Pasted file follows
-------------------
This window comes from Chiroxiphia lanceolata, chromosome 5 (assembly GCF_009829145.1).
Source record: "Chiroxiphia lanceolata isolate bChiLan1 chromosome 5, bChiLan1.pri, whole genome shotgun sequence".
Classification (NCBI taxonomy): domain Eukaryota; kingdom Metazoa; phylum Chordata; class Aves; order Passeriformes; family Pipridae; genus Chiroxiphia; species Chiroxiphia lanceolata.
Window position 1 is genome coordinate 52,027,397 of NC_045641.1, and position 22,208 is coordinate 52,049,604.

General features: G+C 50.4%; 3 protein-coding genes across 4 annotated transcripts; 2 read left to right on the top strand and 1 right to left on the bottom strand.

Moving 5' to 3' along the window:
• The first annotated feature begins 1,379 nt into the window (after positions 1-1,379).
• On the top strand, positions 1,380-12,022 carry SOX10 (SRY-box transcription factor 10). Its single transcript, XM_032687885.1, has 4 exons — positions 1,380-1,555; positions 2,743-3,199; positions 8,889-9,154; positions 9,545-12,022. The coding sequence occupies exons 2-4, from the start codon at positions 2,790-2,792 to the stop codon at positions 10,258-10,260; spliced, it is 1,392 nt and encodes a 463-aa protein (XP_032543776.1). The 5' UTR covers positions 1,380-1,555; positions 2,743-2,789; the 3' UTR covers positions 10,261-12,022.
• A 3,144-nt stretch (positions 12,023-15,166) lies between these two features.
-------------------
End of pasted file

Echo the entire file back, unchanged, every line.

This window comes from Chiroxiphia lanceolata, chromosome 5 (assembly GCF_009829145.1).
Source record: "Chiroxiphia lanceolata isolate bChiLan1 chromosome 5, bChiLan1.pri, whole genome shotgun sequence".
Classification (NCBI taxonomy): domain Eukaryota; kingdom Metazoa; phylum Chordata; class Aves; order Passeriformes; family Pipridae; genus Chiroxiphia; species Chiroxiphia lanceolata.
Window position 1 is genome coordinate 52,027,397 of NC_045641.1, and position 22,208 is coordinate 52,049,604.

General features: G+C 50.4%; 3 protein-coding genes across 4 annotated transcripts; 2 read left to right on the top strand and 1 right to left on the bottom strand.

Moving 5' to 3' along the window:
• The first annotated feature begins 1,379 nt into the window (after positions 1-1,379).
• On the top strand, positions 1,380-12,022 carry SOX10 (SRY-box transcription factor 10). Its single transcript, XM_032687885.1, has 4 exons — positions 1,380-1,555; positions 2,743-3,199; positions 8,889-9,154; positions 9,545-12,022. The coding sequence occupies exons 2-4, from the start codon at positions 2,790-2,792 to the stop codon at positions 10,258-10,260; spliced, it is 1,392 nt and encodes a 463-aa protein (XP_032543776.1). The 5' UTR covers positions 1,380-1,555; positions 2,743-2,789; the 3' UTR covers positions 10,261-12,022.
• A 3,144-nt stretch (positions 12,023-15,166) lies between these two features.